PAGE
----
The constitutional council claims to have consulted a number of experts in coming up with its proposals. I was curious to find out who these experts were since I had offered the council to help them find experts that might be able to provide useful advice – having spent years studying political institutions I have gotten to know a number of the leading scholars in the field, some of which have been involved in similar efforts at institutional reform and many of which would have been happy to give their advice if approached. Needlessly to say, the constitutional council didn’t take me up on my offer. The council’s website lists the experts who have been consulted. I can’t say that I was surprised.
If I have counted correctly, the council sought the advice of experts a total of 21 times. In twelve of these cases, the expert was a lawyer (the same lawyer was consulted in four of these cases, another one in three of them). In seven cases, the expert consulted was a ministry. The secretary of Althingi’s budget committee was consulted once. And in one case a political scientist was consulted.
So while I don’t know what kind of experts the people preparing the responses for the ministries were or if the council sought the advice of other experts informally, I think it is fairly striking that only in one instance did the council see fit to consult a political scientist. And even in that instance, the choice of an expert seems a little odd – the council sought comments about the section on parliament and parliamentary procedures and the chosen expert is, primarily, a political historian who, as far as I can tell, hasn’t done any work on parliaments. That’s not to say that his comments shouldn’t have been sought but it is difficult to see why this expert was chosen over other Icelandic (or foreign) political scientists who have studied parliaments. But I shouldn’t complain – at least there is one political scientist.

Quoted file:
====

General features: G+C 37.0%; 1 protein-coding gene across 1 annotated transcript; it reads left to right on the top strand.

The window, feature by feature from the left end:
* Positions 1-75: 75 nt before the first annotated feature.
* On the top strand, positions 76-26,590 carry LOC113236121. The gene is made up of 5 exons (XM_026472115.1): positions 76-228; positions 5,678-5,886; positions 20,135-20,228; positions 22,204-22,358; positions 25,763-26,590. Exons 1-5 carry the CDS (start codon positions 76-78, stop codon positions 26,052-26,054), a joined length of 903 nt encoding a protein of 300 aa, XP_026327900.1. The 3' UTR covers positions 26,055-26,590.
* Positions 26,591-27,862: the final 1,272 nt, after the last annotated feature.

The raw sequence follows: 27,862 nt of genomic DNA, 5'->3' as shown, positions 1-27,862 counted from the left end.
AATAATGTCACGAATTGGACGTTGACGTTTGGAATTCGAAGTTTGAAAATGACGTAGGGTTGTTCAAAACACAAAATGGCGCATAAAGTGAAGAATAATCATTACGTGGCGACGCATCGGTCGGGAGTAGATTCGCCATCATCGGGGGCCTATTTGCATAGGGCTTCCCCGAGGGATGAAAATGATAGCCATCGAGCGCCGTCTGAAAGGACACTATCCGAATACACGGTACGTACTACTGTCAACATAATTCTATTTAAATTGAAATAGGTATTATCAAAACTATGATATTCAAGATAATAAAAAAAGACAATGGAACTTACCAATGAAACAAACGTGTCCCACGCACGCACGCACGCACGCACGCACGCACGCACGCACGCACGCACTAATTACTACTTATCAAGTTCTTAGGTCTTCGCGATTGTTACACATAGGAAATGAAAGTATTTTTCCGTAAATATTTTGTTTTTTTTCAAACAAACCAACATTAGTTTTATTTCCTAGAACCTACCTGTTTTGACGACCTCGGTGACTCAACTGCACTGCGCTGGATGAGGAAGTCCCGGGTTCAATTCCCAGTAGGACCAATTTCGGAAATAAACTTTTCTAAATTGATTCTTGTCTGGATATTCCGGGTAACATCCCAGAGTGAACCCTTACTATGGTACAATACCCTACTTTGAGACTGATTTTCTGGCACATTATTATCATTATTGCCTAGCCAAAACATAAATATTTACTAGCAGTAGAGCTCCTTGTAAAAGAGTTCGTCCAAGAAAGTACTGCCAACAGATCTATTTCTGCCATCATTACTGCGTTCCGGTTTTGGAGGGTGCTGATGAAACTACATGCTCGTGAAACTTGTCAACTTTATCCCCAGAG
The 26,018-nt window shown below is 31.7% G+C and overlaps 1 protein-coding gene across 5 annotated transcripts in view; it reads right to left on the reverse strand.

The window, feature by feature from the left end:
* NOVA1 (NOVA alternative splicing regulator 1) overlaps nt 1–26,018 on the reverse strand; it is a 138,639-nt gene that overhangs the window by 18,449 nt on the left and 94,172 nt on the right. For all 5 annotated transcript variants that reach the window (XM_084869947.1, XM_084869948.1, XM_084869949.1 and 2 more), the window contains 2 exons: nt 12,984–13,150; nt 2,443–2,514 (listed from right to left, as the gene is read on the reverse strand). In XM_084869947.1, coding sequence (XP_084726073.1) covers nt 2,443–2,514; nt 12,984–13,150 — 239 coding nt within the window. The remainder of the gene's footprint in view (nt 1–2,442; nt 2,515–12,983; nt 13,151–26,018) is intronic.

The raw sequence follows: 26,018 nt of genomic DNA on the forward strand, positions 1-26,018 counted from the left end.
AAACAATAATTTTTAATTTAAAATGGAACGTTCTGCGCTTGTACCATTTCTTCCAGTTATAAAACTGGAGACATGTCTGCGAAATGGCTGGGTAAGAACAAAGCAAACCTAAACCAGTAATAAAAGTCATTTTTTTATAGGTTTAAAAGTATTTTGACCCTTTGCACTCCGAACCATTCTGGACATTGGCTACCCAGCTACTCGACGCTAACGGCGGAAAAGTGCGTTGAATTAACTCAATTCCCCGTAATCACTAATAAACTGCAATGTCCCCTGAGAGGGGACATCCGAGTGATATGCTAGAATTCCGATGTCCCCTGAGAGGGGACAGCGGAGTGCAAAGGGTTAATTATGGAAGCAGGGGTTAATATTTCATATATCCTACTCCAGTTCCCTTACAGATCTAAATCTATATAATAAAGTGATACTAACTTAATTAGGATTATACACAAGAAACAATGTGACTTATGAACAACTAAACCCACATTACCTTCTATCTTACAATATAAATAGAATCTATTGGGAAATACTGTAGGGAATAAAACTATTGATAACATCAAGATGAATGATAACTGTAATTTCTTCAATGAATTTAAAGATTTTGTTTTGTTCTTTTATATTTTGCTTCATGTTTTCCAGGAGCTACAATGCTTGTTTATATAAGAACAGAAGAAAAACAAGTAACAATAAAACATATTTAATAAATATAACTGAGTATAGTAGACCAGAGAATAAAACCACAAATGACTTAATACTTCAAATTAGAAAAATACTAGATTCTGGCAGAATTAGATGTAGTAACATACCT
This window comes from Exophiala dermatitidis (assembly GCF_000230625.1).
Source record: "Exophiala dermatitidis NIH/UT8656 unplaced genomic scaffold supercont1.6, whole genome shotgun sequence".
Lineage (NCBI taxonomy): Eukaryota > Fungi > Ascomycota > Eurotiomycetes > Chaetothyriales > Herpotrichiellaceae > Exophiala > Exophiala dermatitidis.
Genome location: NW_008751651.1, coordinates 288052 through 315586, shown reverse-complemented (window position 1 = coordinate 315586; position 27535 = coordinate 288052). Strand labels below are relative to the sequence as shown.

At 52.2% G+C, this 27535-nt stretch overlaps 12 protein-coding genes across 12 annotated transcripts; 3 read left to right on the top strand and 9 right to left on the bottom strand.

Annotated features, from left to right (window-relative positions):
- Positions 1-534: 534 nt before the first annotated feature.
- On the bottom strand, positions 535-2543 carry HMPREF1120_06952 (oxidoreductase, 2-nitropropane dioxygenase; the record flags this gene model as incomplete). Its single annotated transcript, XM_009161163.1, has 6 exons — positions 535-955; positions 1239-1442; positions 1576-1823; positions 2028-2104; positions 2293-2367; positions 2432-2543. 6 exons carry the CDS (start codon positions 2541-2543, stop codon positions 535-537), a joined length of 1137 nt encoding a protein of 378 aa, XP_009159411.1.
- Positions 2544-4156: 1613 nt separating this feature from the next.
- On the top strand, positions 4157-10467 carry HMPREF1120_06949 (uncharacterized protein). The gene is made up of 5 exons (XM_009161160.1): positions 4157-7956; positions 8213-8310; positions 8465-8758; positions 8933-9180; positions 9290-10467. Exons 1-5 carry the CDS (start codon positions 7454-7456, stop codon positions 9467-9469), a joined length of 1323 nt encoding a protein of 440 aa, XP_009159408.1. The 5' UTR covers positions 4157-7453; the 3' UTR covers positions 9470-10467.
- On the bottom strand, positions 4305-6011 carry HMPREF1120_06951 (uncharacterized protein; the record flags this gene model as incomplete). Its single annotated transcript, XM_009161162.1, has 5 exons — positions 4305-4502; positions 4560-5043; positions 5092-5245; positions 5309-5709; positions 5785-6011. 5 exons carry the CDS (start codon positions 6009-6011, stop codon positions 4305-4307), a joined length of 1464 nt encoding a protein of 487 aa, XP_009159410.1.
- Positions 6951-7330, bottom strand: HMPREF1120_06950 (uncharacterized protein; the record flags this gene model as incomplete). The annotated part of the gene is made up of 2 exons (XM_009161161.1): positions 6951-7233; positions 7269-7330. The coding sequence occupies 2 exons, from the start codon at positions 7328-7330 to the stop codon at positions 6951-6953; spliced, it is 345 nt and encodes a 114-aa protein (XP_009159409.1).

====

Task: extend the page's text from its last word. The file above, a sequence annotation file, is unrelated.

I have complained the about role of lawyers in the process – I won’t repeat my argument here but I think the fact that over half the experts are lawyers is a cause for worry. To be clear, I think lawyers should be involved – I just don’t think only lawyers should be involved. The results aren’t entirely surprising. Looking at the current draft proposal, the branch of government whose powers will be made stronger is the judiciary. And the vagueness of many sections of the draft (to be fair, it is a draft and hopefully these things will be ironed out) almost seems constructed to guarantee lawyers work for years to come.
At any rate, it is extremely frustrating that the constitutional council almost seems to make a concerted effort to make uninformed decisions. It might be blamed on ignorance about what political scientists actually do but there are actually, at least, two political scientists on the council – neither would qualify as an expert on most of the institutions being debated – so that doesn’t seem like a plausible excuse (although not impossible). So why doesn’t the constitutional council seek the advice and input of scholars that have spent years of their lives collecting and analyzing data about how the very institutions being debated actually work?